Catcleugh Reservoir shown within Northumberland
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The reservoir was constructed between 1884 and 1905 for the Newcastle and Gateshead Water Company. The reservoir forms part of a series of reservoirs along the A68 which are connected by tunnels and aqueducts from Catcleugh Reservoir to Whittle Dene; from where drinking water is supplied to Newcastle upon Tyne, Gateshead, and some surrounding areas. The reservoirs that form the chain are, from northwest to southeast: Catcleugh Reservoir → Colt Crag Reservoir → Little Swinburne Reservoir → Hallington Reservoirs → Whittle Dene. The reservoir is fed by the River Rede. The Steam Shovel was a large factor in building this Reservoir as it could easily do the work of many men.
Flora and fauna
Catcleugh Reservoir has been designated as a Local Wildlife Site, and is surrounded by a mixture of native and conifer woodlands. The surrounding moorland is a Site of Special Scientific Interest because of the mosaic of heather and upland grassland. The higher moorland is home to breeding golden plover and dunlin. Osprey are known to have used this site for roosting; buzzards are regular visitors, and there are occasional records of golden eagle.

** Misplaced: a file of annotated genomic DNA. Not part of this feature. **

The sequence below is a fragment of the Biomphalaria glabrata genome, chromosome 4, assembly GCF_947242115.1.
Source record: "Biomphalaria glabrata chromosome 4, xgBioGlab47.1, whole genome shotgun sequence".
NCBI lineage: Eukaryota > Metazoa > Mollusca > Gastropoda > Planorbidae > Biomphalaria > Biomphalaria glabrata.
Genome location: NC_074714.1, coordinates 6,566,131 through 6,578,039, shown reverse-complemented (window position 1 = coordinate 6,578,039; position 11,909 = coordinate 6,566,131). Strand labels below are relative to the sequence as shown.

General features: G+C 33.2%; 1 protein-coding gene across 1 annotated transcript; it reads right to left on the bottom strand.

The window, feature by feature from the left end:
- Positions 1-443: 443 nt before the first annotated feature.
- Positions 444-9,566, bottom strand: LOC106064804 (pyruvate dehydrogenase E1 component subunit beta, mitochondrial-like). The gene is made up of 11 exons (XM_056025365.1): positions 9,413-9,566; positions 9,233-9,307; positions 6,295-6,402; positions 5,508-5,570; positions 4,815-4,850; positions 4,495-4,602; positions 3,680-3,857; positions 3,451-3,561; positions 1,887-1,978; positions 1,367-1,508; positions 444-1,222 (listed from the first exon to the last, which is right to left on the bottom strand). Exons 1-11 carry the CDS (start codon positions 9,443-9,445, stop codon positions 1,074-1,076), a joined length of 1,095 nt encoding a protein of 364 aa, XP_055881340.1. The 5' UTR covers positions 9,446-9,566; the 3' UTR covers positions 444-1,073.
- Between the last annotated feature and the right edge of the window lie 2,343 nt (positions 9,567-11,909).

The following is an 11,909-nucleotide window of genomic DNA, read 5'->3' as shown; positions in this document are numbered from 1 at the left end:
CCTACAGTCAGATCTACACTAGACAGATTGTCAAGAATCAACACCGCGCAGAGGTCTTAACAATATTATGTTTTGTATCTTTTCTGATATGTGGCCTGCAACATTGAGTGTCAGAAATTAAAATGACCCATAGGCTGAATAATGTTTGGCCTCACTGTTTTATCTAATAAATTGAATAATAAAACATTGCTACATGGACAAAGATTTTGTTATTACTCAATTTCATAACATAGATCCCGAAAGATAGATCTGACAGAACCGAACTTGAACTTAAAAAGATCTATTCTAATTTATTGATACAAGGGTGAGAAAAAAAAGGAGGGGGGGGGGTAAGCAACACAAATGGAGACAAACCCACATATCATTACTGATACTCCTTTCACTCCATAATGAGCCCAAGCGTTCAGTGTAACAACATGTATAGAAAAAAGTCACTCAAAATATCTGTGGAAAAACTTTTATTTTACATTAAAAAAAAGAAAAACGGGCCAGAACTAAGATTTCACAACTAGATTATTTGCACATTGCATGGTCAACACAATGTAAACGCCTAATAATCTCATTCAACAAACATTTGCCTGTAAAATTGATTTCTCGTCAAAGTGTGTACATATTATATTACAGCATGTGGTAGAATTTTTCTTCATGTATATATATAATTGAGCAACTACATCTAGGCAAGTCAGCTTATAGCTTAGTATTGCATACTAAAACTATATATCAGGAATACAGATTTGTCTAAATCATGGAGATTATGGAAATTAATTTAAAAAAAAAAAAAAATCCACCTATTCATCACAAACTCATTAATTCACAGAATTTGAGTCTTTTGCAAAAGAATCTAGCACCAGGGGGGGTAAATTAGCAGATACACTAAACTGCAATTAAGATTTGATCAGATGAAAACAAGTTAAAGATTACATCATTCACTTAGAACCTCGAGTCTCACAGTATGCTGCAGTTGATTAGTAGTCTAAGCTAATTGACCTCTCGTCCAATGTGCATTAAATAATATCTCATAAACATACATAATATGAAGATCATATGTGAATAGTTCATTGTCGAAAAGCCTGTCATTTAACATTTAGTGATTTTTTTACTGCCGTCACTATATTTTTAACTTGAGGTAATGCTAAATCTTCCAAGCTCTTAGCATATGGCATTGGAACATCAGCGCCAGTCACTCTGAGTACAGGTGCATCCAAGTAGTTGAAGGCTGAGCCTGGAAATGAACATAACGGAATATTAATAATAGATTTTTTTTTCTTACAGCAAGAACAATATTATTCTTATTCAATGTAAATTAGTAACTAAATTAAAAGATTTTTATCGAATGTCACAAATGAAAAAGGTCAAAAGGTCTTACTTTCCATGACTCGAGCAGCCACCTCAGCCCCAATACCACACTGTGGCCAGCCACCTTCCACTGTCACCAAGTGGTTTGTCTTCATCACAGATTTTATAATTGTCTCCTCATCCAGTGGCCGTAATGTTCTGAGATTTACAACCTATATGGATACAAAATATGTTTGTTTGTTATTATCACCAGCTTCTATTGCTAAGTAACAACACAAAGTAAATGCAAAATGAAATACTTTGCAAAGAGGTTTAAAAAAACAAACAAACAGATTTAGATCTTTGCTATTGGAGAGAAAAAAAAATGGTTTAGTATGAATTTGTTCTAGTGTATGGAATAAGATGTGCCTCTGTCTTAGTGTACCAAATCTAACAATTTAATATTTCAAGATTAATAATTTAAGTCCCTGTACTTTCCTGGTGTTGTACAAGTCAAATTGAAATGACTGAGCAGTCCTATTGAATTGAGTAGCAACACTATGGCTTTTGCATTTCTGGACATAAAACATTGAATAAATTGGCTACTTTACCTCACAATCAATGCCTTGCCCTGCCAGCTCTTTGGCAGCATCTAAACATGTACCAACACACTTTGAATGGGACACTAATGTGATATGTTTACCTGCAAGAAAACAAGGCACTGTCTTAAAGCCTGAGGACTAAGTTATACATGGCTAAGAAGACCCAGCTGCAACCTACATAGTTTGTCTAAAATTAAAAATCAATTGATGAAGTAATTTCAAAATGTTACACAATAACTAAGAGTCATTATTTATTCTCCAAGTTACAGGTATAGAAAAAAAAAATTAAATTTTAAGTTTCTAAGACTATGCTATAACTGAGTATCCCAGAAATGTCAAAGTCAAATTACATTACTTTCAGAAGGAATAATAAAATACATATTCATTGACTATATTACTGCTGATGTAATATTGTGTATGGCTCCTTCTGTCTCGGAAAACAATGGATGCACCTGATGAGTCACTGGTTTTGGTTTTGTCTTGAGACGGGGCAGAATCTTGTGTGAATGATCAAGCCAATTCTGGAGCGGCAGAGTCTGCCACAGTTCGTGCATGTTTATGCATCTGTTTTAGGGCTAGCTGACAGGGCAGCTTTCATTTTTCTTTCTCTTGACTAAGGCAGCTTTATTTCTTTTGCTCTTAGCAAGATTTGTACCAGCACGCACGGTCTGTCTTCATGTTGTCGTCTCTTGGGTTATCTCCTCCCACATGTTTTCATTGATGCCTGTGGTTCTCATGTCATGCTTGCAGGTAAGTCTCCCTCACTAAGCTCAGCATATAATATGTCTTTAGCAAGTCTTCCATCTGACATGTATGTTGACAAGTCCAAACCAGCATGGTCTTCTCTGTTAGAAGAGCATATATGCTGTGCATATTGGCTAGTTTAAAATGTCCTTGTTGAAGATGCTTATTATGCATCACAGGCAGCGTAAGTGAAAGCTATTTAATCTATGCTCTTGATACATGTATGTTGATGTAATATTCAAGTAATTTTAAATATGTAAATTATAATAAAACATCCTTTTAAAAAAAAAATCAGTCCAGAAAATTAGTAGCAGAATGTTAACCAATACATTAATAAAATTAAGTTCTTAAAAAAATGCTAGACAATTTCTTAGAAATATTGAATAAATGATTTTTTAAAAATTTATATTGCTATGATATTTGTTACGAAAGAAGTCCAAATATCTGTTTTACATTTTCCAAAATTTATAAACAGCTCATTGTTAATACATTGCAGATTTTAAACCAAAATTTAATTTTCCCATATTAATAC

A variety of mammals occur here including otter, red squirrel, badger, roe deer, and bat. Red squirrels live in the conifer plantations around the reservoir where mature trees provide a good supply of seeds. The young and mature conifer plantations are also good habitat for roe deer whilst the network of watercourses provides excellent habitat for the otter.
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